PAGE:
Check Out These Hot New Nutrition Facts

Today the Obama administration proposed the first change to U.S. food Nutrition Fact labels in almost a decade. A closer look at the numbers and the importance of subtle changes.
FDA

“To remain relevant," U.S. Food and Drug Administration commissioner Dr. Margaret Hamburg said in a press statement today, "the FDA’s newly proposed Nutrition Facts label incorporates the latest in nutrition science as more has been learned about the connection between what we eat and the development of serious chronic diseases impacting millions of Americans.”

Like so many of us, the FDA just wants to remain relevant. This week is the fourth anniversary of Michelle Obama's "Let's Move!" campaign, and with it comes today's unveiling of new food nutrition label proposals. The Nutrition Facts required on food packages for 20 years haven't changed significantly since 2006, when trans fat was added to the label.

At a glance, the new one is not much different. Apart from that giant calorie number.

In addition to making people feel things on the guilt-empowerment spectrum, the giant number will be more accurate than the current regular-sized number, the FDA says. That's because the FDA will force manufacturers to reconsider "serving size" based on the size of the container. So a 12-ounce can of soda will be one serving, but so will a 20-ounce bottle of soda. Because not many people buy a 20-ounce soda with the intention of drinking 12 ounces now and 8 at a later date. "What and how much people eat and drink has changed since the serving sizes were first put in place in 1994," the FDA press statement said. "By law, serving sizes must be based on what people actually eat, not on what people 'should' be eating."

Although, doesn't that sort of condone eating more? If a whole container of ice cream is just one serving, I'll eat the whole thing because, hey, one serving. Even if that serving size was actually a reaction to me eating too much ice cream in the first place. Anyway. Whatever size package the FDA deems "could be consumed in one sitting," that will be the serving size.

Large packages will retain the current “per serving” and “per package” two-column system. In either case, at least it means less math. To remain relevant, do not ask hungry people to do math.

The most radical change is the new “added sugars” line. Every day more fingers are pointing at added sugars as drivers of the obesity and diabetes epidemics. The number of people diagnosed with diabetes in the U.S. has nearly tripled in the last twenty years, according to the CDC.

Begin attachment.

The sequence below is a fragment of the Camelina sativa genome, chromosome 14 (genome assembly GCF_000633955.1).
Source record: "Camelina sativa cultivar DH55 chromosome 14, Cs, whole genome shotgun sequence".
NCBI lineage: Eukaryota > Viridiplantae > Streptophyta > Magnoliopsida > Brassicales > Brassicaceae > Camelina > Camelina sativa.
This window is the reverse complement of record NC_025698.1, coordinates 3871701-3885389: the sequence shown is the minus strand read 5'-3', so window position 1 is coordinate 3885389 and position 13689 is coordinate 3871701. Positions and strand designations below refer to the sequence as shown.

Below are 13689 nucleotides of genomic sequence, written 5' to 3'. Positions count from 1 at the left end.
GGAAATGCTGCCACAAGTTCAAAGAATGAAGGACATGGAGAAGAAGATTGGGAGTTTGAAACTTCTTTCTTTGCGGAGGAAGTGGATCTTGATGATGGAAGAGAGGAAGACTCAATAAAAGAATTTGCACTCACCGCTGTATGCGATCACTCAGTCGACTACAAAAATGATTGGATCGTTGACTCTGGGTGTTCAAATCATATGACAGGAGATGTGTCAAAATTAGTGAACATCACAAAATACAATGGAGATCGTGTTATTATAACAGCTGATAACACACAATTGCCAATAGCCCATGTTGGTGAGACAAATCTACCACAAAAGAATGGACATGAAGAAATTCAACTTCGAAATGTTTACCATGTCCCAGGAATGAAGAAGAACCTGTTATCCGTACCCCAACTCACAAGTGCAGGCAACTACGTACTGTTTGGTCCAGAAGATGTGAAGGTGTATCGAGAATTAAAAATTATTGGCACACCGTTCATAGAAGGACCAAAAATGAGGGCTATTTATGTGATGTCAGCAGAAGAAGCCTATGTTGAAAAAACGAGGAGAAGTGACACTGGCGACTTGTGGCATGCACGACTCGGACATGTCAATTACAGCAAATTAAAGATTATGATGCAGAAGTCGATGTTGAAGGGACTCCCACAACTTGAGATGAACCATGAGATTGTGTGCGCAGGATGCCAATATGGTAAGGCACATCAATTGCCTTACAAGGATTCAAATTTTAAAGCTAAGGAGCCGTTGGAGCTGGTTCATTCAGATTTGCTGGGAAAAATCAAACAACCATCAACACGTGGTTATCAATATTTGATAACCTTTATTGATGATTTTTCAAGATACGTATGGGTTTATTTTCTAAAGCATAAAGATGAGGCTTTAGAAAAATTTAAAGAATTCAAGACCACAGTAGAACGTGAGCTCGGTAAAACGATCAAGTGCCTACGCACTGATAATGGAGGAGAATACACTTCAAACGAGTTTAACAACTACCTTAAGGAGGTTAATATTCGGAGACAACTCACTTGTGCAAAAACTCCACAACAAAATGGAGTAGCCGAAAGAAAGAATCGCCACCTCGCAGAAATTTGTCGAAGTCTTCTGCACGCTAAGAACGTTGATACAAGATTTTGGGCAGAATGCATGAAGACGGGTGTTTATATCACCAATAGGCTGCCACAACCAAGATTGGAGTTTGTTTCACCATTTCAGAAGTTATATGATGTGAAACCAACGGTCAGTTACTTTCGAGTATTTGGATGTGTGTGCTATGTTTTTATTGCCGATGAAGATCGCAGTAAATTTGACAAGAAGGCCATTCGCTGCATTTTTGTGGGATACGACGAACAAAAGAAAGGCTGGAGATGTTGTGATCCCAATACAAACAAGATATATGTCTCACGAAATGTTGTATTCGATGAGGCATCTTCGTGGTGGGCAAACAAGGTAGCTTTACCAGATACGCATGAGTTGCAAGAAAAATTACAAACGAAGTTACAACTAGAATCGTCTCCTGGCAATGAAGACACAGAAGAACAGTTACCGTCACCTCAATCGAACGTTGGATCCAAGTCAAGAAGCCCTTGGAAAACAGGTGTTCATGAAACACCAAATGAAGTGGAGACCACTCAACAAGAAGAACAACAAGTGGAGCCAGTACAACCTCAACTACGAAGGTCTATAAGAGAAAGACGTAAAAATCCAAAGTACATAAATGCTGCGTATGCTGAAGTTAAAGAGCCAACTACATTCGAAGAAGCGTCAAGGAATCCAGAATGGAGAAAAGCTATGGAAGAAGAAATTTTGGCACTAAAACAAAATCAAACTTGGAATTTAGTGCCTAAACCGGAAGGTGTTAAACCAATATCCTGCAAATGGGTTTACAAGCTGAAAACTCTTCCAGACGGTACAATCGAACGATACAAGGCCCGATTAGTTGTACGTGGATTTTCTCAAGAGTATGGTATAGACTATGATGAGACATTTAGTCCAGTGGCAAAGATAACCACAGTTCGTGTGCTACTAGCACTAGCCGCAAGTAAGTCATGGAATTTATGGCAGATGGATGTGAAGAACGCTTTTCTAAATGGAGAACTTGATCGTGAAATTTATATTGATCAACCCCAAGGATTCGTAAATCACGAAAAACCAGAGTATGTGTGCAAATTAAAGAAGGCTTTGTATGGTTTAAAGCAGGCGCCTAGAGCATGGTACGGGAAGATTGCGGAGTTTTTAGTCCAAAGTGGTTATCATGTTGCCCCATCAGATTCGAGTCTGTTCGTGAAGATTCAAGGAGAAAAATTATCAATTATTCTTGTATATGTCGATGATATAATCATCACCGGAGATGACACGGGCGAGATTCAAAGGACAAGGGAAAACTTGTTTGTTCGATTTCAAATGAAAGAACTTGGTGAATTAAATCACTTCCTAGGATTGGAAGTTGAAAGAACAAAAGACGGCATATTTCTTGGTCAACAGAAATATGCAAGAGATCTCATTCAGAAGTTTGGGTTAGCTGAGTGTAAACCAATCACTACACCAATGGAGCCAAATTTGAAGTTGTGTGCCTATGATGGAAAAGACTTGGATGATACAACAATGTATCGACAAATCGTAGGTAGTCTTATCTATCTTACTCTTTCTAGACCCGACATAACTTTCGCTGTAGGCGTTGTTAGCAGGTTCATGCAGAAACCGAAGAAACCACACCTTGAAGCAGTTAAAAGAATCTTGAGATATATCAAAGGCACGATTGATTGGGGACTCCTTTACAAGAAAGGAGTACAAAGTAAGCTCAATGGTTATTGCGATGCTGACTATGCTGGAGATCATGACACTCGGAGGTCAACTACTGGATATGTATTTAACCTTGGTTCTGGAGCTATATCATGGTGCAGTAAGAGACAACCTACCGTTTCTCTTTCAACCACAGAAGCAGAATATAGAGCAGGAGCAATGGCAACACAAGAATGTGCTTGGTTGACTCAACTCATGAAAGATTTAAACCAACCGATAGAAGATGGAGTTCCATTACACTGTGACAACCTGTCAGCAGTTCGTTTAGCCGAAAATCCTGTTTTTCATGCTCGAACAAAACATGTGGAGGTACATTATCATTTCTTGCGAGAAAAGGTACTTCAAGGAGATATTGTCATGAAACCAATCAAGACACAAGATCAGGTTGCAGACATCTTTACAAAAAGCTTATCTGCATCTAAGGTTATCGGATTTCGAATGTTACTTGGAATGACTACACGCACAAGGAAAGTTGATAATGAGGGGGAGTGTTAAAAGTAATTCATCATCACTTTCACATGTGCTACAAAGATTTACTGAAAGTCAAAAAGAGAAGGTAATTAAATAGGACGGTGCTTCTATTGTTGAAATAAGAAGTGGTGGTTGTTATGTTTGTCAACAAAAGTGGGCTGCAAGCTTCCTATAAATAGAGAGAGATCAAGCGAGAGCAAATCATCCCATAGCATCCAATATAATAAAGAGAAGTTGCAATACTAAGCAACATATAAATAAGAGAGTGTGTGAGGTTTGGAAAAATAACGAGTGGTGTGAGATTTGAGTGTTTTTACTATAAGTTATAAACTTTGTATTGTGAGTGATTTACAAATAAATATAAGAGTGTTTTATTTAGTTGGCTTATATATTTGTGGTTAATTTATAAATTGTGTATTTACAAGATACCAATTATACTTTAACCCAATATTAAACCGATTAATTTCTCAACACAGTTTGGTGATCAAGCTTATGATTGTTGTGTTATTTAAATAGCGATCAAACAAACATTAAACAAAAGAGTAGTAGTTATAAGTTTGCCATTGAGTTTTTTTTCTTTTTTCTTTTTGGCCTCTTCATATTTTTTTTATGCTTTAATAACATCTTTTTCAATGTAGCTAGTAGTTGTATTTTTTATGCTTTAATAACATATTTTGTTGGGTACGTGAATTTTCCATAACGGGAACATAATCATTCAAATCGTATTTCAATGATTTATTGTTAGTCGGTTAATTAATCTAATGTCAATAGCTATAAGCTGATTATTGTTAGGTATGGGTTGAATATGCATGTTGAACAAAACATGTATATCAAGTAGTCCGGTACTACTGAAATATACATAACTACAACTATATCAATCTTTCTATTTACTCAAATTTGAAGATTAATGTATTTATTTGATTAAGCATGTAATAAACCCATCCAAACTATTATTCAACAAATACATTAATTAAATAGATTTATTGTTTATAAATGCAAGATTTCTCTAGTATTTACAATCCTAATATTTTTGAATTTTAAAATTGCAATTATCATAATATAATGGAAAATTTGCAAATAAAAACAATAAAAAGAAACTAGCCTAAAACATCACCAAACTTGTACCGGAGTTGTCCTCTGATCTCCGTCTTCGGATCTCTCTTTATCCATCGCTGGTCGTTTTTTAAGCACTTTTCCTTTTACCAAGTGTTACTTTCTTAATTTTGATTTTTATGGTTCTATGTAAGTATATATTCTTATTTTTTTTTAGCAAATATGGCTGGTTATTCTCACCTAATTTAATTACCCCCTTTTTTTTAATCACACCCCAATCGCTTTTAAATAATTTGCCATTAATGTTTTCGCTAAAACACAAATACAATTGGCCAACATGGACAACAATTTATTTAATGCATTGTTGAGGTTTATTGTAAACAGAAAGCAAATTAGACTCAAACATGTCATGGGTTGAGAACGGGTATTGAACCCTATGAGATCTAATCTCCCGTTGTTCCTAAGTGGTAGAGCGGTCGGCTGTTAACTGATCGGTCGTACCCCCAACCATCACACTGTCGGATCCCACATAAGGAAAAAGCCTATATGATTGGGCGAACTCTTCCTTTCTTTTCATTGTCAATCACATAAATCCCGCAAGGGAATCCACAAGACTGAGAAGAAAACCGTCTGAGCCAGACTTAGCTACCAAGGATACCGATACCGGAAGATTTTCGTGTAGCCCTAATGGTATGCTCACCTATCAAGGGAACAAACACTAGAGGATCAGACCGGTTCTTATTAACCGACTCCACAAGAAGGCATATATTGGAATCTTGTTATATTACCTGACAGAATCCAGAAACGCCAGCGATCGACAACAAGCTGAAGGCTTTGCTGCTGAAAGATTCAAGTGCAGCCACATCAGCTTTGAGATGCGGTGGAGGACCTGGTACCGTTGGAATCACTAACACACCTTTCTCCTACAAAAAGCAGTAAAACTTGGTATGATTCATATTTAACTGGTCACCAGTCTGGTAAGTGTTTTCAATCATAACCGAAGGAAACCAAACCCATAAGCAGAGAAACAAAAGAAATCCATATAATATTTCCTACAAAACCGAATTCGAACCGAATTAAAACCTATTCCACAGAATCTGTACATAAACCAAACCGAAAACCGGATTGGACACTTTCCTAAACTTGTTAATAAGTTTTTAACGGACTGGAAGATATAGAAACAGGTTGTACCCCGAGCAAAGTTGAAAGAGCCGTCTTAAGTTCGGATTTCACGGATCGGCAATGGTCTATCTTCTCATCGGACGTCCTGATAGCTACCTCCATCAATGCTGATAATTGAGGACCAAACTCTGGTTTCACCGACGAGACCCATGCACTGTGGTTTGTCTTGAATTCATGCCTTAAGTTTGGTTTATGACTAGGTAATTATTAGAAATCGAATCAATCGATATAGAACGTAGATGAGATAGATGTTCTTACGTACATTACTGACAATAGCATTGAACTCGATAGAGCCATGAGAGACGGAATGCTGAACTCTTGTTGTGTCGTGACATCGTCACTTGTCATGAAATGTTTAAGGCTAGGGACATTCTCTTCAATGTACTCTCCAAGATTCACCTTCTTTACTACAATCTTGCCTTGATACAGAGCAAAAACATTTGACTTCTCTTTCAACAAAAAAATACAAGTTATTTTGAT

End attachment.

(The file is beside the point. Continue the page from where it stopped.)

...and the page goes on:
It's worth being aware of added sugars for your own diet, but equally relevant is the hope that being called out on the label will make manufacturers less likely to add said sugar in the first place. When the 2006 trans-fat requirement went into place, if that's any indication, foods suddenly started containing less partially hydrogenated oil, the primary source of trans fat.

The "calories from fat" line will also be removed, because that no longer makes sense in our current understanding of fat. Some fat is good, and some is bad, and it's not helpful to lump it all together. Just this week a study said that eating good unsaturated fats actually prevents accumulation of intra-abdominal body fat. That is the most dangerous place to have excess body fat.

Less important is the vitamin section. Potassium and vitamin D now have to be included, because those are good for blood pressure and bones, respectively. But you can get sick from having too much of either, so it's a little strange to think of them as categorically good. Vitamins A and C are no longer required in the proposed label. Vitamin C doesn't prevent or cure colds, we now know, so as long as you've got enough in your diet that you don't get scurvy, there's no need to worry about C. Unless you want to.

All of this does matter, since people do actually read the Nutrition Facts label, according to FDA’s Health and Diet Surveys. The number of people who “often” read it the first time they buy food increased from 44 percent in 2002 to 54 percent in 2008. That doesn't mean it influenced them, though, or that we wouldn't benefit from some additional simplistic interpretive labeling like the European stop light system—where a food label is green, yellow, or red to give consumers a general idea of the product's health without getting into all of these numbers. That system has been shown to influence consumers.

A final rule on the proposed changes could take another year, after which FDA would give the food industry two years to make the changes.

Presented by

James Hamblin, MD, is a senior editor at The Atlantic. He writes the health column for the monthly magazine and hosts the video series If Our Bodies Could Talk.

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